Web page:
The origin story for platinum sounds like something from a Marvel Comic. In fact, it’s almost exactly the same narrative the creators of Black Panther used to describe the magic metal Vibranium. Platinum catapulted to the earth in meteors—for real—at the dawn of time. The metal can be found in jewelry as far back as the Egyptian era. It did not, however, become a significant part of jewelry until 1900 because it was too hard for craftsmen to work. The problem was platinum’s high melting point, 3,215 degrees fahrenheit. By contrast gold’s melting point is more than a thousand degrees less at 1,948.
When a blow torch was invented around 1900, the potential of platinum was unleashed. The strength and durability of the metal made it possible for designers and craftsmen to add all kinds of intricate details to jewels. Engraving, milligraining and elaborate wire work covered jewelry of the period. Ornate details and formality that defined the regal styles of the early period of platinum have lingered in jewels made with the metal for well over 100 years.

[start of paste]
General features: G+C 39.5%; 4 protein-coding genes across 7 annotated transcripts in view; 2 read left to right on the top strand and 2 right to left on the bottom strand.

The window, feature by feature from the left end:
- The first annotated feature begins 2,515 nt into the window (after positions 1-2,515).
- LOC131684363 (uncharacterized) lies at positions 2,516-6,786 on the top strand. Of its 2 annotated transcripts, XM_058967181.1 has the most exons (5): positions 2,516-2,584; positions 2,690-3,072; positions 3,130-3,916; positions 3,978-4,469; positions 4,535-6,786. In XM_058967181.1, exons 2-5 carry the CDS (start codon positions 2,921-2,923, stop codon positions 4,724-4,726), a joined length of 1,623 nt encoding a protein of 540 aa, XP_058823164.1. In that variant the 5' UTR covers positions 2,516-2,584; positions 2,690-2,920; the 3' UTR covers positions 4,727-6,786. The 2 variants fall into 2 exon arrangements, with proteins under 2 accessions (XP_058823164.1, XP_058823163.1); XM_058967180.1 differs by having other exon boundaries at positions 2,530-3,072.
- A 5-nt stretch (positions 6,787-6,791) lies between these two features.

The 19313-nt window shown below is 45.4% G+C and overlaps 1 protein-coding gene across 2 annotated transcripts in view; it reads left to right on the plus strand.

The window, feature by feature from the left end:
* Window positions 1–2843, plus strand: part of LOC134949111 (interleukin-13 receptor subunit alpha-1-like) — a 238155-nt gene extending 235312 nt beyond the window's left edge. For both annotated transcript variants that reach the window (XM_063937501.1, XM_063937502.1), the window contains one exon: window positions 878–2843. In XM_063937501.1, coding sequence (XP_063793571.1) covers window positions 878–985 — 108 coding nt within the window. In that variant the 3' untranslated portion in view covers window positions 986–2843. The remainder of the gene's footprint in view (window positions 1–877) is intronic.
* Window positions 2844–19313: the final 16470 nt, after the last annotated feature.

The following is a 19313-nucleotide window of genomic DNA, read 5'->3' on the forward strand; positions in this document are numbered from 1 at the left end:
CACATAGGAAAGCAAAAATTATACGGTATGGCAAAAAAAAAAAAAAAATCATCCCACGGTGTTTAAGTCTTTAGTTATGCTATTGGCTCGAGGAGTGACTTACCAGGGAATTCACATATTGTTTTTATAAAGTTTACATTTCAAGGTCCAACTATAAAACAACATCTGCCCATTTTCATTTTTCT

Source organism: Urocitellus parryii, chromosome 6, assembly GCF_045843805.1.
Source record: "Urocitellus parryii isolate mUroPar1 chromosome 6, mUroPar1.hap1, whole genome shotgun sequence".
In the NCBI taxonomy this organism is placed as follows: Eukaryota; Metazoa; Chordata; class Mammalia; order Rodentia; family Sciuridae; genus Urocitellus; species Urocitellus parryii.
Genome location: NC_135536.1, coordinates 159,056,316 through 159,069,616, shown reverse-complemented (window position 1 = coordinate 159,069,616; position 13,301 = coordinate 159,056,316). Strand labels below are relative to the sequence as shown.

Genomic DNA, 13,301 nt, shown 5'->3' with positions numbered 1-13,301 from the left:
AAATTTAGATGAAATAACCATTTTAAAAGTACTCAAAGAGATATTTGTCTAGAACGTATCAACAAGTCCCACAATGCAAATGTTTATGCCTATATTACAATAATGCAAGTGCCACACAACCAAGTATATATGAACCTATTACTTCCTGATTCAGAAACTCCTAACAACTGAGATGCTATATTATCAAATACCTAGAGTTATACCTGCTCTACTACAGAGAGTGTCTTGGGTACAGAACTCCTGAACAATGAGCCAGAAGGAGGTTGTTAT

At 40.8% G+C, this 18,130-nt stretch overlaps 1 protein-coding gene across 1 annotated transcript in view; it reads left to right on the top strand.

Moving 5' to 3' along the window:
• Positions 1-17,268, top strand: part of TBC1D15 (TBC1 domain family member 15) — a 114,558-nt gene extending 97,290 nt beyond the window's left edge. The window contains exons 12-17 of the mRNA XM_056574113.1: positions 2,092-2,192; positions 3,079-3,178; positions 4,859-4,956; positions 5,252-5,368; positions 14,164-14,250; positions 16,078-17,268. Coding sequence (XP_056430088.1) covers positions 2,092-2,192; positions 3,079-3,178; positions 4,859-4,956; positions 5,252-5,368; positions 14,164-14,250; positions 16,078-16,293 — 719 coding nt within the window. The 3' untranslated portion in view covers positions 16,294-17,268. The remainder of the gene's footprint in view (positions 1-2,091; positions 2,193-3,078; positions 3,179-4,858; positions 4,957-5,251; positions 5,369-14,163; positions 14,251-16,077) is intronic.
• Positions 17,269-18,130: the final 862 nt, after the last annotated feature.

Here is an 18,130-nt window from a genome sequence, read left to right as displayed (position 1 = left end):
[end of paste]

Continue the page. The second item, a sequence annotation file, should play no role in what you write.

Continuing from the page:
Only recently have designers begun to create platinum jewelry in new and modern ways. For the Couture jewelry show in Las Vegas, the Platinum Guild International asked me to curate a selection of statement pieces for a mini-exhibit at the show. I chose bracelets, earrings, rings and necklaces made with sense of modernity and the new concepts designers are exploring with the metal. A few are illustrated here. They are jewels that would work for a modern woman. Any one of these would be amazing on the chic and stylish super heroines of Wakanda.